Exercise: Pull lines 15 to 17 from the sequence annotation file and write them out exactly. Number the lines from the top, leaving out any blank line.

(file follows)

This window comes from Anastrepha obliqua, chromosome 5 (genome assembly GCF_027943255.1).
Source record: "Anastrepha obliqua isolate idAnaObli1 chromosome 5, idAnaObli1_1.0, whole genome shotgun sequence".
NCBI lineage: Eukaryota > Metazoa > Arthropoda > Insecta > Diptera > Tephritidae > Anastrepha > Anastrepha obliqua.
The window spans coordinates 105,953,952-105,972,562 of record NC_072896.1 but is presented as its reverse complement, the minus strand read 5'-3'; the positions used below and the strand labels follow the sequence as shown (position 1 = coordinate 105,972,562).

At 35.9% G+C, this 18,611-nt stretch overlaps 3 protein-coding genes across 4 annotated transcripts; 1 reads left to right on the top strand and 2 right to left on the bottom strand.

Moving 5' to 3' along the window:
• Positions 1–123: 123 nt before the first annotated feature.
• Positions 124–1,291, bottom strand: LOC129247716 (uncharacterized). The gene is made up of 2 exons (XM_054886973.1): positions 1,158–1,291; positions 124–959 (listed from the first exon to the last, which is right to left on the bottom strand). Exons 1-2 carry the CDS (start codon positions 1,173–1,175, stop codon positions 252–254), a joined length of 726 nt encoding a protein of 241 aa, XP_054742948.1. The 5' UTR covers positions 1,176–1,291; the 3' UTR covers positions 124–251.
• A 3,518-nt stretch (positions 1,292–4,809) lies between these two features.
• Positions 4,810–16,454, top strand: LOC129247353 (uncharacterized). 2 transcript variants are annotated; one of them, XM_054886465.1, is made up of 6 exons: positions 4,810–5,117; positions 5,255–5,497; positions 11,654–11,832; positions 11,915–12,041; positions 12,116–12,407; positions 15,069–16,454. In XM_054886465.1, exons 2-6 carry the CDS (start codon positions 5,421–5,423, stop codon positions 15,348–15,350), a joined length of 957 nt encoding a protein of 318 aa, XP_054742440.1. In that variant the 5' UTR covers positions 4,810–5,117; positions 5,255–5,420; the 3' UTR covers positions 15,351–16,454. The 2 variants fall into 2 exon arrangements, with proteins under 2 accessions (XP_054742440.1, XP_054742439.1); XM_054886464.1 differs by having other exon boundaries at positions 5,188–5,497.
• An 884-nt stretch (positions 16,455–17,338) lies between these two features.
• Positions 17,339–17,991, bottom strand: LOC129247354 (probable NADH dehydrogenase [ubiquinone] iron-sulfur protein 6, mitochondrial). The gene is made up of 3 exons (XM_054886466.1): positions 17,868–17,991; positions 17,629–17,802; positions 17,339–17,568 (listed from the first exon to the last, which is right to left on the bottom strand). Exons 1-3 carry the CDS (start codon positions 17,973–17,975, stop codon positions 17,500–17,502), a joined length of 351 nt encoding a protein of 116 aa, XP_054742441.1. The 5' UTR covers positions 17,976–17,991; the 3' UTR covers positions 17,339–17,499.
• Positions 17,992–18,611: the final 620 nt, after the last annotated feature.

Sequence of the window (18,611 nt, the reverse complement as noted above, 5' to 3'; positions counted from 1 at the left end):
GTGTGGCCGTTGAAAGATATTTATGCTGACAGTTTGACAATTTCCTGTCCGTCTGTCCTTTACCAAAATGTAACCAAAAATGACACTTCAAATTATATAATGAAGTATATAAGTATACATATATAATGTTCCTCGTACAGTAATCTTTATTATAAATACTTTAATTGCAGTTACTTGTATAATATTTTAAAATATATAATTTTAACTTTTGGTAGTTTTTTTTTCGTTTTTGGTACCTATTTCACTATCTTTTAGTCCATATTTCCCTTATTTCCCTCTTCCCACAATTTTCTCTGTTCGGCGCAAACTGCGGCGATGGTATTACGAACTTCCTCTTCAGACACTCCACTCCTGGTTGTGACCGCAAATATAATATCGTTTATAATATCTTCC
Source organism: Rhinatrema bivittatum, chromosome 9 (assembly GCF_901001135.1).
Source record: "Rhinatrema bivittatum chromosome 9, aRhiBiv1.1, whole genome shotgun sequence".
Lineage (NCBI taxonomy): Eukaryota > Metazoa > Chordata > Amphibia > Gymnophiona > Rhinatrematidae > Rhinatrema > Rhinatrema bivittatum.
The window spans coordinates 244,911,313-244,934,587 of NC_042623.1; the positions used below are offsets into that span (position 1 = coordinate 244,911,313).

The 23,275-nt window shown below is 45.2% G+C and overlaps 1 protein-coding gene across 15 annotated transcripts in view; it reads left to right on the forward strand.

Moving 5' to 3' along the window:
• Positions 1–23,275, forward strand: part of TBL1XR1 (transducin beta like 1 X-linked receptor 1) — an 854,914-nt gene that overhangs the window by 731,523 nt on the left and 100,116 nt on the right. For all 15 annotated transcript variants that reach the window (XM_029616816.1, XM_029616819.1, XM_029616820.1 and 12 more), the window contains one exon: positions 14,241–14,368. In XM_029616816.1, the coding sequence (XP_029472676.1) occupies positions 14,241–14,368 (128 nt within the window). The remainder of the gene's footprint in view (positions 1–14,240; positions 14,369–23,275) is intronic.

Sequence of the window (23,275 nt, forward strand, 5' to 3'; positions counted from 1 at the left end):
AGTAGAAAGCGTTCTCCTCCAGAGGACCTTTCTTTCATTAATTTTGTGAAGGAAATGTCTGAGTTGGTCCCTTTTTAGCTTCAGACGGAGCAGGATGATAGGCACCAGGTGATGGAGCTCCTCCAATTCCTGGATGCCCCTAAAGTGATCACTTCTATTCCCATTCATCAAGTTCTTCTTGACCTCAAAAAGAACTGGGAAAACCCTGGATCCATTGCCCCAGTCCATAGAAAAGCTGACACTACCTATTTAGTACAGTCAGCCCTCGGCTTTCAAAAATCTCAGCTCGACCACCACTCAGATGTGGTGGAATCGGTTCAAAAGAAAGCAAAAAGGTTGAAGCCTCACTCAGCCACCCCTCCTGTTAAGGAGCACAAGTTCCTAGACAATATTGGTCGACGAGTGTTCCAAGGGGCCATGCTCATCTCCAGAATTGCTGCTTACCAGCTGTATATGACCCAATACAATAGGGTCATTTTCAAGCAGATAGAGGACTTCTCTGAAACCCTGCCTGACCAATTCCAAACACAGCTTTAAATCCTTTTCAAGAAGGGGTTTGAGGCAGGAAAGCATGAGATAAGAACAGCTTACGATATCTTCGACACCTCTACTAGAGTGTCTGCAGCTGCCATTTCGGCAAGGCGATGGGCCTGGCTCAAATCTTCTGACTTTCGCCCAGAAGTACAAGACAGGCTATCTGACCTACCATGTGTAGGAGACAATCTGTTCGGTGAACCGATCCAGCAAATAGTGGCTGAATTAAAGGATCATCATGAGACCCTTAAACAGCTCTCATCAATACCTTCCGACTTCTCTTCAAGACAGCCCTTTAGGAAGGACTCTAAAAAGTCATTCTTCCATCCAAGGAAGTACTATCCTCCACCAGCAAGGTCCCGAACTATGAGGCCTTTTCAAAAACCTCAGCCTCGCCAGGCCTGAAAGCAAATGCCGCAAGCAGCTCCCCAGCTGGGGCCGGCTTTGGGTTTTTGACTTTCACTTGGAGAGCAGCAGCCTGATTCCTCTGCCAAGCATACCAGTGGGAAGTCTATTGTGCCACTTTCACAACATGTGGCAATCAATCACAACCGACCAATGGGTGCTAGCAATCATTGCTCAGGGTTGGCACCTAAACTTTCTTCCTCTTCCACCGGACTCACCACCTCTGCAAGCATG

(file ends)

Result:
GTGTGGCCGTTGAAAGATATTTATGCTGACAGTTTGACAATTTCCTGTCCGTCTGTCCTTTACCAAAATGTAACCAAAAATGACACTTCAAATTATATAATGAAGTATATAAGTATACATATATAATGTTCCTCGTACAGTAATCTTTATTATAAATACTTTAATTGCAGTTACTTGTATAATATTTTAAAATATATAATTTTAACTTTTGGTAGTTTTTTTTTCGTTTTTGGTACCTATTTCACTATCTTTTAGTCCATATTTCCCTTATTTCCCTCTTCCCACAATTTTCTCTGTTCGGCGCAAACTGCGGCGATGGTATTACGAACTTCCTCTTCAGACACTCCACTCCTGGTTGTGACCGCAAATATAATATCGTTTATAATATCTTCC
Source organism: Rhinatrema bivittatum, chromosome 9 (assembly GCF_901001135.1).
Source record: "Rhinatrema bivittatum chromosome 9, aRhiBiv1.1, whole genome shotgun sequence".